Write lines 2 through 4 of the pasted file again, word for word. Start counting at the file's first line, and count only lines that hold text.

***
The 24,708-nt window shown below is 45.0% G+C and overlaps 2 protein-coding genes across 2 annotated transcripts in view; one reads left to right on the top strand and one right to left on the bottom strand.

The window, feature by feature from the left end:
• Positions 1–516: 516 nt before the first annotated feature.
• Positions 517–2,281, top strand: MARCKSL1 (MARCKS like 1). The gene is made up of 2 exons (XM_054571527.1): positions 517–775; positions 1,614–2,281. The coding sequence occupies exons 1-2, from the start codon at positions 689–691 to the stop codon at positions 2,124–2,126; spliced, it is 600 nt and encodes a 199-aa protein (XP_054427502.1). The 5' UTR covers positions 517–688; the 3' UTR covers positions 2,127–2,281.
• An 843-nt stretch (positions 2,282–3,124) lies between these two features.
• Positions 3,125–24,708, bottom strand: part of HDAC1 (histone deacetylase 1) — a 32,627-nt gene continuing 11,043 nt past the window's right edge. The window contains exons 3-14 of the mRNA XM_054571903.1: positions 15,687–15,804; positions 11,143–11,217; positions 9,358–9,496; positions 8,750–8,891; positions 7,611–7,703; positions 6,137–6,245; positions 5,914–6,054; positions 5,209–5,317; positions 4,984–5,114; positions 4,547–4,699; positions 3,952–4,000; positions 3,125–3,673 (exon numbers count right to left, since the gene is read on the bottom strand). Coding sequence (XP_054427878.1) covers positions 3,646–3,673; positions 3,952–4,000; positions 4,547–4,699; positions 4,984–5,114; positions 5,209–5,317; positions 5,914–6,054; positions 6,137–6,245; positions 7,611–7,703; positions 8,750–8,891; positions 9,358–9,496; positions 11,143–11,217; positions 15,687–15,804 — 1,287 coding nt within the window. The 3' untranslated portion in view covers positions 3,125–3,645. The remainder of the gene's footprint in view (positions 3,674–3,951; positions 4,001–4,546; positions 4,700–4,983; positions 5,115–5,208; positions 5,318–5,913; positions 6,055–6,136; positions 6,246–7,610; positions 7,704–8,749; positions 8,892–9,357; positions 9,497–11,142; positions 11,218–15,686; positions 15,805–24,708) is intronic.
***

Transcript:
The window, feature by feature from the left end:
• Positions 1–516: 516 nt before the first annotated feature.
• Positions 517–2,281, top strand: MARCKSL1 (MARCKS like 1). The gene is made up of 2 exons (XM_054571527.1): positions 517–775; positions 1,614–2,281. The coding sequence occupies exons 1-2, from the start codon at positions 689–691 to the stop codon at positions 2,124–2,126; spliced, it is 600 nt and encodes a 199-aa protein (XP_054427502.1). The 5' UTR covers positions 517–688; the 3' UTR covers positions 2,127–2,281.